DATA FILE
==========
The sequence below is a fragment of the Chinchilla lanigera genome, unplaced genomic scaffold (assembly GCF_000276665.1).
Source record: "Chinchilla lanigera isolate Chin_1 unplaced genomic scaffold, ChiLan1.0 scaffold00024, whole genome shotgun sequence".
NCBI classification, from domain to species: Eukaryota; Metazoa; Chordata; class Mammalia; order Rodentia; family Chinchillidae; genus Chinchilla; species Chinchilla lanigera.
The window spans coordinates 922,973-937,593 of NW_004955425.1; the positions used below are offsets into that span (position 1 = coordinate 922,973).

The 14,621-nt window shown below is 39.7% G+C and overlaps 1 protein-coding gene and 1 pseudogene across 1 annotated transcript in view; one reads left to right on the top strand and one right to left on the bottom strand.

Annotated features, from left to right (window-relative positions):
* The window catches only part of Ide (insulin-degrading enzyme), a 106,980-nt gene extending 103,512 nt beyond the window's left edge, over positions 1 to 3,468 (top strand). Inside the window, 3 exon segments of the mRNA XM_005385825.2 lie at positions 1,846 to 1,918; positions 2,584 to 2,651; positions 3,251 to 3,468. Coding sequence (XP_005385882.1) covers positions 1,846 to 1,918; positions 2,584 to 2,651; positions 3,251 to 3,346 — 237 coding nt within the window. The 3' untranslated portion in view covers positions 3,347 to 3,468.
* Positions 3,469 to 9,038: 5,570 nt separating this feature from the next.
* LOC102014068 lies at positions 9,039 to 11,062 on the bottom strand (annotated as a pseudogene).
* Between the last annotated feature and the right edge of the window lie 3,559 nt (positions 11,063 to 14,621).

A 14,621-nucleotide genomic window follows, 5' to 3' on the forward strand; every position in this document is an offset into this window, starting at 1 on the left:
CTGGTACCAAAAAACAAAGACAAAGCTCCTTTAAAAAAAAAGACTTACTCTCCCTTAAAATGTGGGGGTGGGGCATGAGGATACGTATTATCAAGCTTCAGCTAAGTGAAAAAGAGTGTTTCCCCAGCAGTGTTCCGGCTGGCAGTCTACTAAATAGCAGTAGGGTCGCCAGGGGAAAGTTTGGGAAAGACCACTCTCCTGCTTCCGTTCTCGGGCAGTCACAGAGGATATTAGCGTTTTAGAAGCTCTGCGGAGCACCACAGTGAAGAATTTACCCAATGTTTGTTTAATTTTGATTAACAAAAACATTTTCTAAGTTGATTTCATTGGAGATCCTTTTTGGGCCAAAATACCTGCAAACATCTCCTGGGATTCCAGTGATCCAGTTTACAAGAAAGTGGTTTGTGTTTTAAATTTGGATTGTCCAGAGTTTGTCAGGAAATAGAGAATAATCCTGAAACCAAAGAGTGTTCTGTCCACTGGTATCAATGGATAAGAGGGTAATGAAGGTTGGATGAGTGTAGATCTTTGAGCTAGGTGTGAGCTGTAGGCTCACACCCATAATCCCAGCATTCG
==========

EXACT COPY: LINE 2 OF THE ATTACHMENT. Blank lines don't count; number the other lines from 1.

Source record: "Chinchilla lanigera isolate Chin_1 unplaced genomic scaffold, ChiLan1.0 scaffold00024, whole genome shotgun sequence".